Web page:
Format

Send to

Choose Destination
Cell Death Dis. 2019 Jan 28;10(2):85. doi: 10.1038/s41419-019-1336-4.

IFNβ enhances mesenchymal stromal (Stem) cells immunomodulatory function through STAT1-3 activation and mTOR-associated promotion of glucose metabolism.

Author information

1
IRCCS Ospedale Policlinico San Martino, Genoa, Italy.
2
Laboratorio di Immunologia, Istituto di Endocrinologia e Oncologia Sperimentale, Consiglio Nazionale delle Ricerche (IEOS-CNR), Naples, Italy.
3
IRCSS Fondazione Santa Lucia, Rome, Italy.
4
Department of Basic Medical Science, Neuroscience and Sense Organs, University of Bari, Bari, Italy.
5
Centre for Experimental Neurological Therapies (CENTERS), Sapienza University, Rome, Italy.
6
IRCCS Istituto Neurologico Mediterraneo (INM) Neuromed, Pozzilli, Italy.
7
Laboratory of Synaptic Immunopathology, Tor Vergata University, Rome, Italy.
8
Dipartimento di Medicina Molecolare e Biotecnologie Mediche, Università degli Studi di Napoli "Federico II", Naples, Italy.
9
IRCCS Ospedale Policlinico San Martino, Genoa, Italy. auccelli@neurologia.unige.it.
10
Department of Neurosciences, Rehabilitation, Ophthalmology, Genetics, Maternal and Child Health Unit and Center of Excellence for Biomedical Research, University of Genoa, Genoa, Italy. auccelli@neurologia.unige.it.

Abstract

Administration of mesenchymal stem cells (MSC) ameliorate experimental autoimmune encephalomyelitis (EAE), a mouse model of multiple sclerosis (MS), at both clinical and neuropathological levels. The therapeutic properties of MSC in EAE are mainly mediated by the modulation of pathogenic immune response, but other neurotropic effects, including decreased demyelination and axonal loss as well as promotion of tissue repair, play also a role. Properly controlled phase II clinical trials to explore the potential of MSC transplantation as a treatment for MS are underway. Interferon beta (IFNβ) is an approved treatment for relapsing-remitting and secondary progressive MS. Here, we explored the possibility that IFNβ might influence the therapeutic potential of MSC, in view of possible synergistic effects as add-on therapy. IFNβ enhanced the immunomodulatory functions of MSC and induced the expression of secretory leukocyte protease inhibitor (Slpi) and hepatocyte growth factor (Hgf), two soluble mediators involved in immune and regenerative functions of MSC. At molecular level, IFNβ induced a rapid and transient phosphorylation of STAT1 and STAT3, the transcription factors responsible for Slpi and Hgf induction. Concomitantly, IFNβ dynamically affected the activity of mTOR, a key checkpoint in the control of metabolic pathways. Indeed, the impairment of mTOR activity observed early upon exposure to IFNβ, was followed by a long-lasting induction of mTOR signaling, that was associated with an increased glycolytic capacity in MSC. When induced to switch their energetic metabolism towards glycolysis, MSC showed an improved ability to control T-cell proliferation. These results suggest that modifications of MSC energetic metabolism induced by IFNβ may contribute to promote MSC immunomodulatory function and support a role for metabolic pathways in the therapeutic function of MSC. Altogether, these findings support the idea of a combined treatment for MS, in which the immunomodulatory and possibly regenerative activity of MSC could be enhanced by the administration of IFNβ.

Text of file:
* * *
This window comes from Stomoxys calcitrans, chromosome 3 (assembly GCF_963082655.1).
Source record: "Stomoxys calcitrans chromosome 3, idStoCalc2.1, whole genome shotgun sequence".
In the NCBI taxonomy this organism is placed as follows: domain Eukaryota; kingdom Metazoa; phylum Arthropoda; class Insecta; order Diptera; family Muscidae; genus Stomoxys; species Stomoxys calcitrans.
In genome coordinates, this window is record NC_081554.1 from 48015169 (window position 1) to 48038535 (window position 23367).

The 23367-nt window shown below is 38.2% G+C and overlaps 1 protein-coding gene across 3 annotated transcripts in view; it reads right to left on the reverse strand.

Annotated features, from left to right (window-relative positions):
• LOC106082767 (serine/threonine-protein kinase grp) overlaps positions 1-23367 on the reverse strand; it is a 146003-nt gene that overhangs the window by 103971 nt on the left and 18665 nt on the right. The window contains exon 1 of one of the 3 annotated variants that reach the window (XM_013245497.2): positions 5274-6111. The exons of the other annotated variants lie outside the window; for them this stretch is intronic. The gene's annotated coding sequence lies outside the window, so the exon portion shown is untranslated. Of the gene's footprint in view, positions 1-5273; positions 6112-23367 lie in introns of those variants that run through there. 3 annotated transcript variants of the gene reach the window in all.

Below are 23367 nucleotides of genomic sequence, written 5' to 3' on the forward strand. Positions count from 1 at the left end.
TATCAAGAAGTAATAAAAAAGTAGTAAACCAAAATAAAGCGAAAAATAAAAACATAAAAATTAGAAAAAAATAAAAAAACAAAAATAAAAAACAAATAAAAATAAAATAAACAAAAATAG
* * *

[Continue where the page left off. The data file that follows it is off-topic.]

Supplemental Content

Full text links

Icon for Nature Publishing Group Icon for PubMed Central
Loading ...
Support Center